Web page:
Weigel on Europe

Weigel on Europe

George Weigel was in Boston last week and gave a talk at St. Paul Church in Cambridge on the “civilization crisis” for Europe. Building off themes found in his 2005 book “The Cube and the Cathedral”, he traced Europe’s fall from being the “undisputed center of world civilization” before the start of the 20th century to today’s plummeting birth rates, economic stagnation, and crisis of identity. How did it happen?

The fate of nations is bound up in their cultures—“what men and women believe, cherish, work, and are prepared to die for”—and European culture has become hostile to Christianity, Weigel argues. “The God of the Bible came to be perceived as the enemy of human liberation,” he declared, exemplified by the refusal in 2004, in the drafting of the proposed European constitution, to acknowledge Christianity as a major source of European civilization.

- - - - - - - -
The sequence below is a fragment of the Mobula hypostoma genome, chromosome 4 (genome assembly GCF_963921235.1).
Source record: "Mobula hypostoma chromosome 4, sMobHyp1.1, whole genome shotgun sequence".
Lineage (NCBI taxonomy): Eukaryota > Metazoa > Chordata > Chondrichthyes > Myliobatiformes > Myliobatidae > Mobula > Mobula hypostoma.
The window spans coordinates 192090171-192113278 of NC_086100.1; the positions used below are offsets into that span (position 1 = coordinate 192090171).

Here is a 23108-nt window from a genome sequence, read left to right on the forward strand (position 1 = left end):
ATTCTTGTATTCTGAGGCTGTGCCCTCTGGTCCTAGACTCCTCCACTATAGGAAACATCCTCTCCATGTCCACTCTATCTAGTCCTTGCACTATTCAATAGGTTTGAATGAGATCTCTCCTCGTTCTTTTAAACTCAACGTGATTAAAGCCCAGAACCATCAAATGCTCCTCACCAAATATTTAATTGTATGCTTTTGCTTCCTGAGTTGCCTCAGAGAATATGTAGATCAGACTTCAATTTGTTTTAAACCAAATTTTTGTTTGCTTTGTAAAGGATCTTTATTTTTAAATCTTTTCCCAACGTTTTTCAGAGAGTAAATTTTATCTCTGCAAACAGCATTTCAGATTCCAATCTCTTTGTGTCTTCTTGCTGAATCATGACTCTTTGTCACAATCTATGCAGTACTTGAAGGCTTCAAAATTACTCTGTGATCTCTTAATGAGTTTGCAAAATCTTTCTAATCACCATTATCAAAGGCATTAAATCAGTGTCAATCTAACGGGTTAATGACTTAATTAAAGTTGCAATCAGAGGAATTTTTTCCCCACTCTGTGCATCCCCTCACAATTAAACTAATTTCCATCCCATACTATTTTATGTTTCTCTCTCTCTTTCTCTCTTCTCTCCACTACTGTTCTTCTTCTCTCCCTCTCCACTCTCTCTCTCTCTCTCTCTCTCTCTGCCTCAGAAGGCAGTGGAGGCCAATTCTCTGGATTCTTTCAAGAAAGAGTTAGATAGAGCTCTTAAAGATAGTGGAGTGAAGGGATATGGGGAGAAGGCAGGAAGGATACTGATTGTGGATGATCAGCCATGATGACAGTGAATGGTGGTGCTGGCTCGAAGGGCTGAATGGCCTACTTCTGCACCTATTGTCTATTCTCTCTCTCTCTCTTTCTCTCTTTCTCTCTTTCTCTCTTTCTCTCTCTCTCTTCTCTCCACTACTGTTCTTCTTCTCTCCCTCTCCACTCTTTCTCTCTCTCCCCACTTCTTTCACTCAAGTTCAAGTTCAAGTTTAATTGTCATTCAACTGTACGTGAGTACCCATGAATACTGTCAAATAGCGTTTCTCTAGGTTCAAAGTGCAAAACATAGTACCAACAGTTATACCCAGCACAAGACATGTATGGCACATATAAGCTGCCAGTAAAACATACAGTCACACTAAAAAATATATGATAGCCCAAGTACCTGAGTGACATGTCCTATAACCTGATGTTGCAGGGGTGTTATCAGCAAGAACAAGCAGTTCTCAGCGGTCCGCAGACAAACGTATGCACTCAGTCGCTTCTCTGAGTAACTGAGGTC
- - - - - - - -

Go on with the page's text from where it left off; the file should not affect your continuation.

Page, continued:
The only hope for Europe is a re-discovery of her Christian heritage and, more importantly, Christian faith, because it is difficult to sustain a nihilistic culture that rejects transcendent moral values. In fact, if such a culture refuses to find such values, it is doomed to be replaced by one—Islam—that will impose moral values even if they are not the values we would share.

What does it mean for America?

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